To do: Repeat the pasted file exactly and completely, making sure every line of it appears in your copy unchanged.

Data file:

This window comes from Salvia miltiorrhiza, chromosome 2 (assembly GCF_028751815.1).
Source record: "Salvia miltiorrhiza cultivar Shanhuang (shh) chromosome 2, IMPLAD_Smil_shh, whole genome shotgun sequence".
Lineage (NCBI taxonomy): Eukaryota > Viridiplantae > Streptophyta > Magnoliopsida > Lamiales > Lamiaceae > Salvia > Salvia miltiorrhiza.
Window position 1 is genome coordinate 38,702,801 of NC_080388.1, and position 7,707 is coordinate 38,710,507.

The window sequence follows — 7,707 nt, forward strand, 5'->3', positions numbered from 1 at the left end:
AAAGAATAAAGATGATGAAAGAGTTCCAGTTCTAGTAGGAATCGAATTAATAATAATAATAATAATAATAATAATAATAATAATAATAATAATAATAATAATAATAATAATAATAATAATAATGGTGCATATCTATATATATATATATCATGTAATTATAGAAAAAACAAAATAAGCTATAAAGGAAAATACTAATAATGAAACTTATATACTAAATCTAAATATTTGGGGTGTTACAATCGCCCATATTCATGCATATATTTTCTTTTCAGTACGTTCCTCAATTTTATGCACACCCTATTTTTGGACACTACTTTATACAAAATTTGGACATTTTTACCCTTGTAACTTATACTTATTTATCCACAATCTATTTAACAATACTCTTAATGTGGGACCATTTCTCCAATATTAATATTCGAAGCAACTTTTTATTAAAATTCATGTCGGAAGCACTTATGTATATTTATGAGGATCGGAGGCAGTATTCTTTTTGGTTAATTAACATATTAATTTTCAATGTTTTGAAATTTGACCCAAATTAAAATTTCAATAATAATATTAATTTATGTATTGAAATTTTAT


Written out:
This window comes from Salvia miltiorrhiza, chromosome 2 (assembly GCF_028751815.1).
Source record: "Salvia miltiorrhiza cultivar Shanhuang (shh) chromosome 2, IMPLAD_Smil_shh, whole genome shotgun sequence".
Lineage (NCBI taxonomy): Eukaryota > Viridiplantae > Streptophyta > Magnoliopsida > Lamiales > Lamiaceae > Salvia > Salvia miltiorrhiza.
Window position 1 is genome coordinate 38,702,801 of NC_080388.1, and position 7,707 is coordinate 38,710,507.

The window sequence follows — 7,707 nt, forward strand, 5'->3', positions numbered from 1 at the left end:
AAAGAATAAAGATGATGAAAGAGTTCCAGTTCTAGTAGGAATCGAATTAATAATAATAATAATAATAATAATAATAATAATAATAATAATAATAATAATAATAATAATAATAATAATAATAATGGTGCATATCTATATATATATATATCATGTAATTATAGAAAAAACAAAATAAGCTATAAAGGAAAATACTAATAATGAAACTTATATACTAAATCTAAATATTTGGGGTGTTACAATCGCCCATATTCATGCATATATTTTCTTTTCAGTACGTTCCTCAATTTTATGCACACCCTATTTTTGGACACTACTTTATACAAAATTTGGACATTTTTACCCTTGTAACTTATACTTATTTATCCACAATCTATTTAACAATACTCTTAATGTGGGACCATTTCTCCAATATTAATATTCGAAGCAACTTTTTATTAAAATTCATGTCGGAAGCACTTATGTATATTTATGAGGATCGGAGGCAGTATTCTTTTTGGTTAATTAACATATTAATTTTCAATGTTTTGAAATTTGACCCAAATTAAAATTTCAATAATAATATTAATTTATGTATTGAAATTTTAT